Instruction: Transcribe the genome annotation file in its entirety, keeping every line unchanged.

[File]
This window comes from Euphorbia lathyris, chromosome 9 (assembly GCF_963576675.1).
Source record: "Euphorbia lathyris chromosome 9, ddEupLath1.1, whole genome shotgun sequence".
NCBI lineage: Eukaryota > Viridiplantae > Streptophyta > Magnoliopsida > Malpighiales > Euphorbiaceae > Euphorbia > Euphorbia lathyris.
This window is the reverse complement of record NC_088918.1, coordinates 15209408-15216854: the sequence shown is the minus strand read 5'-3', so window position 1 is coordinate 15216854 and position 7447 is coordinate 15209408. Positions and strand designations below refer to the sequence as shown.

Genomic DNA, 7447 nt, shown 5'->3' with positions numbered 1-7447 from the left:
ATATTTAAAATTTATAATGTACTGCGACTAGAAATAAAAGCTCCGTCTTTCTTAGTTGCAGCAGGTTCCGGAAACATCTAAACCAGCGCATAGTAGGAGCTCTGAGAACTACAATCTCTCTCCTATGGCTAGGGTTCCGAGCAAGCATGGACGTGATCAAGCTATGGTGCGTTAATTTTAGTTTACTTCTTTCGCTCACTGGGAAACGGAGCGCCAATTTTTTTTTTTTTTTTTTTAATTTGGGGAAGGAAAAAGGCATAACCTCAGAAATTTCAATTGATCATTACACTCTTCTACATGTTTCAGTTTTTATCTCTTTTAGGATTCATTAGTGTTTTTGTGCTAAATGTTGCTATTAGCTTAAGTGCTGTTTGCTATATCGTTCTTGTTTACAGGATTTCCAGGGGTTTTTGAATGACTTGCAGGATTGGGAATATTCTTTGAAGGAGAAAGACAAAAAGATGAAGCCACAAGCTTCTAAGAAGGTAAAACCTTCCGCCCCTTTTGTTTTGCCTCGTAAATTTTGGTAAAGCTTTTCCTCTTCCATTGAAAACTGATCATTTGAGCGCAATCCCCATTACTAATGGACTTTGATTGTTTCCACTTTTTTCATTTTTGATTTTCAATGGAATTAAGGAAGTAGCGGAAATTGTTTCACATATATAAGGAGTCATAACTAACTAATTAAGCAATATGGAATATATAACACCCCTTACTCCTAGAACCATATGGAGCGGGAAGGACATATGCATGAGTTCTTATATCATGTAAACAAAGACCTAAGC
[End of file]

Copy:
This window comes from Euphorbia lathyris, chromosome 9 (assembly GCF_963576675.1).
Source record: "Euphorbia lathyris chromosome 9, ddEupLath1.1, whole genome shotgun sequence".
NCBI lineage: Eukaryota > Viridiplantae > Streptophyta > Magnoliopsida > Malpighiales > Euphorbiaceae > Euphorbia > Euphorbia lathyris.
This window is the reverse complement of record NC_088918.1, coordinates 15209408-15216854: the sequence shown is the minus strand read 5'-3', so window position 1 is coordinate 15216854 and position 7447 is coordinate 15209408. Positions and strand designations below refer to the sequence as shown.

Genomic DNA, 7447 nt, shown 5'->3' with positions numbered 1-7447 from the left:
ATATTTAAAATTTATAATGTACTGCGACTAGAAATAAAAGCTCCGTCTTTCTTAGTTGCAGCAGGTTCCGGAAACATCTAAACCAGCGCATAGTAGGAGCTCTGAGAACTACAATCTCTCTCCTATGGCTAGGGTTCCGAGCAAGCATGGACGTGATCAAGCTATGGTGCGTTAATTTTAGTTTACTTCTTTCGCTCACTGGGAAACGGAGCGCCAATTTTTTTTTTTTTTTTTTTAATTTGGGGAAGGAAAAAGGCATAACCTCAGAAATTTCAATTGATCATTACACTCTTCTACATGTTTCAGTTTTTATCTCTTTTAGGATTCATTAGTGTTTTTGTGCTAAATGTTGCTATTAGCTTAAGTGCTGTTTGCTATATCGTTCTTGTTTACAGGATTTCCAGGGGTTTTTGAATGACTTGCAGGATTGGGAATATTCTTTGAAGGAGAAAGACAAAAAGATGAAGCCACAAGCTTCTAAGAAGGTAAAACCTTCCGCCCCTTTTGTTTTGCCTCGTAAATTTTGGTAAAGCTTTTCCTCTTCCATTGAAAACTGATCATTTGAGCGCAATCCCCATTACTAATGGACTTTGATTGTTTCCACTTTTTTCATTTTTGATTTTCAATGGAATTAAGGAAGTAGCGGAAATTGTTTCACATATATAAGGAGTCATAACTAACTAATTAAGCAATATGGAATATATAACACCCCTTACTCCTAGAACCATATGGAGCGGGAAGGACATATGCATGAGTTCTTATATCATGTAAACAAAGACCTAAGC